It’s a scenario that’s likely become all too familiar to us– you ask a friend how they are, and they say, “I don’t know. I’m just… tired.” It’s the kind of tired that goes way beyond physical exhaustion, the kind of tired that settles into every aspect of your life. It’s hard to track, and even harder to beat. Luckily, it does have a name: burnout.
Burnout isn’t a completely new concept. The difficulty that comes with trying to switch off the little voice that says “keep working, keep working, keep working” is something that most people usually go through. However, it’s time that we opened up even more extensive dialogue about it, since wearing yourself out to the point of exhaustion could do some serious damage– physically, emotionally, and spiritually. Being in a constant state of tiredness can prevent you from living fully. Also, feeling burnout isn’t sustainable at all. As humans, we all have our breaking points, and the less we hover dangerously close to them, the better.
Perhaps the worst part of burnout is the inner conflict it starts inside you. The ever-so-challenging question of “when do I stop?” can set off an internal argument that just keeps playing on a loop. On one side: “I need to rest. I should rest. Nothing’s working anymore,” and on the other side: “You’re being lazy. Keep pushing. Just work.” Here’s a useful tip– identify the phrase that reveals it all: nothing’s working anymore. The first step to getting over burnout is acknowledging the fact that something’s gone wrong, and that it needs to be fixed before you can carry on with your responsibilities.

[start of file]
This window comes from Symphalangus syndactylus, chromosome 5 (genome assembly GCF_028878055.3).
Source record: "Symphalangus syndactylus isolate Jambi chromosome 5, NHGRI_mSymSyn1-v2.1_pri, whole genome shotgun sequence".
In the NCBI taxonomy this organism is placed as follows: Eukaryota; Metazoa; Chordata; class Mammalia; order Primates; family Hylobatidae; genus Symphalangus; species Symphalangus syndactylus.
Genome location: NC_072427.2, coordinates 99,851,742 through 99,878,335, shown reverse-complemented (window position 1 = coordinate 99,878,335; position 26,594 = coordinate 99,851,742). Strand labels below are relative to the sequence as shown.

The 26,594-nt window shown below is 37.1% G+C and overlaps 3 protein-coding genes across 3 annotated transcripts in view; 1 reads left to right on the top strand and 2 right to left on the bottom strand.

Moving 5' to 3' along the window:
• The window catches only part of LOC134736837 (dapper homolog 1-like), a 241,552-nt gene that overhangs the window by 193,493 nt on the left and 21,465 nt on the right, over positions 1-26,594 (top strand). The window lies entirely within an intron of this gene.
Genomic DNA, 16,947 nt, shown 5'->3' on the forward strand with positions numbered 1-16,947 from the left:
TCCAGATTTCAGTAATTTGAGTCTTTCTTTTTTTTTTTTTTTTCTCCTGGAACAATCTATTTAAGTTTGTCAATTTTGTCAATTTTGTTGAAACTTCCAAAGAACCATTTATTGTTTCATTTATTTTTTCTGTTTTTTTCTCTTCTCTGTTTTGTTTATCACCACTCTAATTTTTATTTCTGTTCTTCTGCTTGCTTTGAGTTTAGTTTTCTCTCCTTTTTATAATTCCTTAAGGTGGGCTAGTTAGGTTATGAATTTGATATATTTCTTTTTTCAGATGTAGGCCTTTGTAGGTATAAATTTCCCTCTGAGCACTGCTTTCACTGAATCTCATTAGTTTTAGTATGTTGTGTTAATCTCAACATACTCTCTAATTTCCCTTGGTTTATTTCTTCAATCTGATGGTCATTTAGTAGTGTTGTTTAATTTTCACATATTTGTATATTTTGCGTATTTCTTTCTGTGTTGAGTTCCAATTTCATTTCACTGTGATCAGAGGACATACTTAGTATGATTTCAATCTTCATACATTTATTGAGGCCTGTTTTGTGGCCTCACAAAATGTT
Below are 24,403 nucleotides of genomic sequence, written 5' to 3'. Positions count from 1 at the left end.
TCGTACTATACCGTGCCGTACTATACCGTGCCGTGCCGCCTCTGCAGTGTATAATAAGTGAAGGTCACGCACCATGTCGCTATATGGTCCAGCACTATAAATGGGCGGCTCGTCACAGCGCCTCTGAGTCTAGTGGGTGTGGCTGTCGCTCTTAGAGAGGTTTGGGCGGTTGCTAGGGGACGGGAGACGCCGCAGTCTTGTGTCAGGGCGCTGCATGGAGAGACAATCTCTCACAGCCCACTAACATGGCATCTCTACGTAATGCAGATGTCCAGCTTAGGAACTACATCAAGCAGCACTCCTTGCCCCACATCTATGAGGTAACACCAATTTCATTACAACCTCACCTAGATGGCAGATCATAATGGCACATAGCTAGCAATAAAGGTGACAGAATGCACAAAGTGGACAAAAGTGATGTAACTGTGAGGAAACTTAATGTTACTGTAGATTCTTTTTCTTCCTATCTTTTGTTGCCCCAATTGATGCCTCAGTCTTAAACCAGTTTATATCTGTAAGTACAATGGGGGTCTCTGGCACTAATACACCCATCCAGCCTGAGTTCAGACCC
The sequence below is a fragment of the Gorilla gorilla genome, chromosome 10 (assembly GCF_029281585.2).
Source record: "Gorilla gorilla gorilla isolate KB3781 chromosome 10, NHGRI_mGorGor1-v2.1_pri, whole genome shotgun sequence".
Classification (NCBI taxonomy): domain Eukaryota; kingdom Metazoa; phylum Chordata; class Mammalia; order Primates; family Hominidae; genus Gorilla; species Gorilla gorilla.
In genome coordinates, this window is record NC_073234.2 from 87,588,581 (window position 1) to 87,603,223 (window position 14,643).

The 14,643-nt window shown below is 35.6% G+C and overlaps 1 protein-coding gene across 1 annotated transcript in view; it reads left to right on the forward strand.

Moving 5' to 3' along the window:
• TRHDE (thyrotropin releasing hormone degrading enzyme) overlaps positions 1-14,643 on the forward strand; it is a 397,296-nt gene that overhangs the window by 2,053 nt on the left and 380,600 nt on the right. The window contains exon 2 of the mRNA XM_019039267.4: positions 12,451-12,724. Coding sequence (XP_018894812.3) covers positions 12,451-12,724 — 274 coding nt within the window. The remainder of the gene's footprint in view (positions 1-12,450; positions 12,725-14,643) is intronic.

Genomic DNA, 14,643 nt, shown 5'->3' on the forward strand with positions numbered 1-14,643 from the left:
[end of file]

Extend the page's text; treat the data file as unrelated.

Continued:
A common metaphor that’s been used to describe burnout is that of a vehicle. Whether you’re a student or someone who’s already working, go ahead and liken yourself to a car. In the same way that it’s foolish to ignore smoke coming out of the hood, it’s not right to feel burnt out and just assume that you can keep going and going. I was able to speak to a friend (a fellow high school senior) about their experience with burnout and how it manifests itself in everyday student life.
They mentioned how it can actually feel like “laziness on steroids”, characterized by increased difficulty in doing schoolwork and a general loss of interest. Coming back to the internal argument I mentioned earlier, well– this is what it can look like on the outside. While the fight continues inside your mind, you might find yourself just blankly staring at your laptop screen, or staying in bed, unable to do anything.
Everyone ends up using their own strategies to lessen burnout, but all of these definitely involves taking a step back and doing a major life re-evaluation. This actually isn’t as daunting as it seems– as long as you start the process with an open mind and a clear intent to change things for the better, you’ll find your way to becoming someone who is on fire for the life they live, not burnt out.
In any case, take this as a sign that: it’s time to give yourself a break.
To see a representation of what burnout can feel like (in the form of a cute comic!) visit: